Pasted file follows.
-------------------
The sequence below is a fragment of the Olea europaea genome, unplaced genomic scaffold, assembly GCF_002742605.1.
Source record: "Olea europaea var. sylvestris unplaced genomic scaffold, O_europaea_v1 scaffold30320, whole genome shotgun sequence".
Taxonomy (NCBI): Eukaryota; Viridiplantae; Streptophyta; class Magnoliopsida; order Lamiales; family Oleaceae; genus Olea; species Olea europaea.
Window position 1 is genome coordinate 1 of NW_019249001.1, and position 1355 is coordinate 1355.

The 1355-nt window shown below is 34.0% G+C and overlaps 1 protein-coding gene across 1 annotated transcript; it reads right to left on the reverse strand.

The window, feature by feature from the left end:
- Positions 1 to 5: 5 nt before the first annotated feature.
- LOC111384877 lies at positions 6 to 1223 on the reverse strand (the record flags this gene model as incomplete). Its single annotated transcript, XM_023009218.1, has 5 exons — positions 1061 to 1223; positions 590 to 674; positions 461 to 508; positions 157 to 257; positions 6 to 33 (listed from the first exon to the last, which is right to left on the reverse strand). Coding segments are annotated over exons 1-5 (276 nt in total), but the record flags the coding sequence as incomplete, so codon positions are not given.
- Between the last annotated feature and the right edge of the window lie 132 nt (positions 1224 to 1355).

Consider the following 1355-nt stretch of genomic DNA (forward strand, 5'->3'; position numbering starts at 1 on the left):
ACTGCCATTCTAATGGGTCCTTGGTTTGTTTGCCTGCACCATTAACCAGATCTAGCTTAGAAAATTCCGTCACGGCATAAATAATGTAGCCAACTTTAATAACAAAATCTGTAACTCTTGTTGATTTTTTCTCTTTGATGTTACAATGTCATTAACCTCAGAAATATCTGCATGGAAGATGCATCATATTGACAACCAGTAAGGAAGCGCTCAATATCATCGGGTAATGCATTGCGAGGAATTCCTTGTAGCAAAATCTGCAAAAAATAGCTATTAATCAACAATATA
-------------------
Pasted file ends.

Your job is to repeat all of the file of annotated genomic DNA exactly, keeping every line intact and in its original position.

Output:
The sequence below is a fragment of the Olea europaea genome, unplaced genomic scaffold, assembly GCF_002742605.1.
Source record: "Olea europaea var. sylvestris unplaced genomic scaffold, O_europaea_v1 scaffold30320, whole genome shotgun sequence".
Taxonomy (NCBI): Eukaryota; Viridiplantae; Streptophyta; class Magnoliopsida; order Lamiales; family Oleaceae; genus Olea; species Olea europaea.
Window position 1 is genome coordinate 1 of NW_019249001.1, and position 1355 is coordinate 1355.

The 1355-nt window shown below is 34.0% G+C and overlaps 1 protein-coding gene across 1 annotated transcript; it reads right to left on the reverse strand.

The window, feature by feature from the left end:
- Positions 1 to 5: 5 nt before the first annotated feature.
- LOC111384877 lies at positions 6 to 1223 on the reverse strand (the record flags this gene model as incomplete). Its single annotated transcript, XM_023009218.1, has 5 exons — positions 1061 to 1223; positions 590 to 674; positions 461 to 508; positions 157 to 257; positions 6 to 33 (listed from the first exon to the last, which is right to left on the reverse strand). Coding segments are annotated over exons 1-5 (276 nt in total), but the record flags the coding sequence as incomplete, so codon positions are not given.
- Between the last annotated feature and the right edge of the window lie 132 nt (positions 1224 to 1355).

Consider the following 1355-nt stretch of genomic DNA (forward strand, 5'->3'; position numbering starts at 1 on the left):
ACTGCCATTCTAATGGGTCCTTGGTTTGTTTGCCTGCACCATTAACCAGATCTAGCTTAGAAAATTCCGTCACGGCATAAATAATGTAGCCAACTTTAATAACAAAATCTGTAACTCTTGTTGATTTTTTCTCTTTGATGTTACAATGTCATTAACCTCAGAAATATCTGCATGGAAGATGCATCATATTGACAACCAGTAAGGAAGCGCTCAATATCATCGGGTAATGCATTGCGAGGAATTCCTTGTAGCAAAATCTGCAAAAAATAGCTATTAATCAACAATATA